In the early 50's, under the name Larry Love, he began performing old twenties tunes on the ukulele. He was billed as a novelty act at small clubs and talent shows and was often received by rotten fruit. His parents discouraged him at first, but when people he performed for at parties said nice things about him they allowed him to do his own thing, though they had little real hope that Tiny would ever succeed as a performer. They just resigned themselves to the sad fact that Tiny with his long stringy hair, raggedy, secondhand clothes, and face covered with makeup and white powder, would only end up on the street if left to fend for himself. He found employment in basement clubs where he'd perform with flea circuses, sword-swallowing bearded ladies and other acts destined to go nowhere.
Tiny Tim eventually acquired a cult following. A naive boy at heart, he was taken advantage of by an assortment of sleazy managers. While they helped mold him and develop his unusual act they also took more than half of everything he earned. His show developed into a combination of his baritone and falsetto voices, in which he would sing both popular hits and traditional 20's songs. He became famous for the duets he did with himself, singing anything from Nelson Eddy and Jeanette McDonald to Sonny and Cher.
He got his big break in 1968 when he was signed by Warner Bros., who backed him up with enormous finances and catapulted him into fame overnight. His debut record God Bless Tiny Tim sold 200,000 copies. For months no one could turn on the radio without hearing his big hit, "Tip-Toe Thru The Tulips." In two years time he made over 30 appearances on The Late Show with Johnny Carson. On his most famous appearance, to an audience of 40 million viewers, he was married to 17-year-old Miss Vicky, who later gave birth to their child Tulip.
At the height of his career with his many television appearances, live shows at night clubs and fast-money gigs in Las Vegas he was making up to $50,000 a week; while he was only awarded one hundred dollars a week, room and board and all the skin creams, fancy foods, and perfumes money could buy. The rest was divided and stolen by his dozens of managers, lawyers, and consultants.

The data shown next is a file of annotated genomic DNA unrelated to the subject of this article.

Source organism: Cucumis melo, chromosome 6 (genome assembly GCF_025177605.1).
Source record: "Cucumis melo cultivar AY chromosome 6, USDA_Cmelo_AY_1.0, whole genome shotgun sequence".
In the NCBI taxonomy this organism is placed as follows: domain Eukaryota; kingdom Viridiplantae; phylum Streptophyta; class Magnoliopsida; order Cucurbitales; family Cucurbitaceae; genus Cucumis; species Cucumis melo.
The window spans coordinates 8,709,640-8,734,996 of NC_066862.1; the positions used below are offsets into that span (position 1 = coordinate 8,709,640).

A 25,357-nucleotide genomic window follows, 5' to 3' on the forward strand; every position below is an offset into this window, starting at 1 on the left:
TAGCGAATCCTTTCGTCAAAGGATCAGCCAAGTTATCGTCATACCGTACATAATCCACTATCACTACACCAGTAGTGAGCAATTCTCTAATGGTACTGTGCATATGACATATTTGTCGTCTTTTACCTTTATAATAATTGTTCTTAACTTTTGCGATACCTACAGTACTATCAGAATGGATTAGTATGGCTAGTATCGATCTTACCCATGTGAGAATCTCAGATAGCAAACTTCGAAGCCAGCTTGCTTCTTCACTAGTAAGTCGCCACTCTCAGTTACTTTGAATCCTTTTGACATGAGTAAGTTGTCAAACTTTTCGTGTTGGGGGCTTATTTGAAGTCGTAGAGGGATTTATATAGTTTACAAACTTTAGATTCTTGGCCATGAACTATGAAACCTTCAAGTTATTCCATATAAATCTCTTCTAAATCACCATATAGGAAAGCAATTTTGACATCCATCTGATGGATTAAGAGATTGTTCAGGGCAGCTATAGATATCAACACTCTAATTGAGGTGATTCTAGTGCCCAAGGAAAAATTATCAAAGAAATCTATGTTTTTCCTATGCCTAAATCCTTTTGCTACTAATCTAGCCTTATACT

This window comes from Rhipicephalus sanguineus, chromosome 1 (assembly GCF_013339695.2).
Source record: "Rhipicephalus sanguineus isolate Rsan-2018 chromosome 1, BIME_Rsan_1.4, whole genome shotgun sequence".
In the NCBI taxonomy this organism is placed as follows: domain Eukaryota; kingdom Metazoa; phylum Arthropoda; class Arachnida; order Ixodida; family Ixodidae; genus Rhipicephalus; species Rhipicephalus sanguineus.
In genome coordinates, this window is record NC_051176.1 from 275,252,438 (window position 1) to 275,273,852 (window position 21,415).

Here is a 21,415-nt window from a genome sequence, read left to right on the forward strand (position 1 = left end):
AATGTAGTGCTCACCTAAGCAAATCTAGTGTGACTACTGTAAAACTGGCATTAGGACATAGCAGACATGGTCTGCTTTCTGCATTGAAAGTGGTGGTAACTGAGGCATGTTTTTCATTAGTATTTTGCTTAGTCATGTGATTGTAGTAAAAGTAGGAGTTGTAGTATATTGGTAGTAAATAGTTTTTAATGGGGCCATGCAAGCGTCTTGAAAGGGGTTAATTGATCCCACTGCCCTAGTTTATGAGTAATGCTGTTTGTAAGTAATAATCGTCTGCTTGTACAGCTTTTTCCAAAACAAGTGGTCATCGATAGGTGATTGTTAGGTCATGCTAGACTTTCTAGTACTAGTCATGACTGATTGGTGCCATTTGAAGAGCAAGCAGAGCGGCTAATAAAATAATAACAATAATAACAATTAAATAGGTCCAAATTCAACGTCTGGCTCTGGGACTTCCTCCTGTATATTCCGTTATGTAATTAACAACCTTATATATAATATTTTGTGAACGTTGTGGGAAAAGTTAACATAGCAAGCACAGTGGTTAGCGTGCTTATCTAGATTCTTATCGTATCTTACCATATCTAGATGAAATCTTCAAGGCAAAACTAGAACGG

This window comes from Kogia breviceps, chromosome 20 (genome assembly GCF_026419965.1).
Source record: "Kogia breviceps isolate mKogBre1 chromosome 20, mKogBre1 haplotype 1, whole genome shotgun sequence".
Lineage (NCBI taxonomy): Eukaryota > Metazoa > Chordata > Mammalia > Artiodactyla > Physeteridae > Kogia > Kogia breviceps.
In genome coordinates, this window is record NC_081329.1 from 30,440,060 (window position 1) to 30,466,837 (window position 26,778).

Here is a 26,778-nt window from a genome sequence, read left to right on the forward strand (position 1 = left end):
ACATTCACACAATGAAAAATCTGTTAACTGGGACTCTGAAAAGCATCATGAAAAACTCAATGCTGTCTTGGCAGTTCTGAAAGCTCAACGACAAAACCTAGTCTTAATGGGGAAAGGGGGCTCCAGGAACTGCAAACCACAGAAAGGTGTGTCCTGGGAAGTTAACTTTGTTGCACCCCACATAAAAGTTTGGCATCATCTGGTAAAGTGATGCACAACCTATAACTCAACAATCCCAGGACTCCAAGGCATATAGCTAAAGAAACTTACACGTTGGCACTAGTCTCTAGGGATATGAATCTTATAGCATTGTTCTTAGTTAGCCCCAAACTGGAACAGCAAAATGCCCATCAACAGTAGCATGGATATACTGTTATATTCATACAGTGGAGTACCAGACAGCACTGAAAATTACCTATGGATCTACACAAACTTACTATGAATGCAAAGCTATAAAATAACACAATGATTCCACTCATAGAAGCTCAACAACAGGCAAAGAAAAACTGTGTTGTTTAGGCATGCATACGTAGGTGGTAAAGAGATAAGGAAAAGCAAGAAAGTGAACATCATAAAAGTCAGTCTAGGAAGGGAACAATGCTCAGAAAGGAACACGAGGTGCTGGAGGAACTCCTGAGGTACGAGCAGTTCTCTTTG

But Mr. Tiny Tim ended up being the epitome of Andy Warhol's "15 Minutes of Fame" prophecy. As people got used to him and realized he wasn't pulling their leg, he really was as unusual as he appeared, they grew tired of the novelty. Sadly, very few people realized the brilliance and genuine talent of this musicologist of twenties music.
He continues on, playing at county fairs and hotel lobbies and the occasional TV appearance, like his recent bit on Roseanne. He was recently married to the lovely Miss Sue and is still cutting records year after year always with an optimistic attitude that someday he will reclaim his old fame.
Goblin Magazine: Could you tell me about your recent wedding?
Tiny Tim: It was on August 18th of '95. Five hundred people were there, including the National Enquirer and various local radio and TV stations. It was an unbelievable bash. There was $10,000 worth of food. To rent the place and get the band to play, plus other things was another $25,000. I couldn't have afforded it but Sue could.
She has wealth but that is not at all why I married her. Before we were married I signed a contract saying I wanted nothing of her money, and I still work to pay my own way. I married her for her health, happiness and love.
GM: Do you have anecdotes about famous people you've met over the years like Bob Dylan?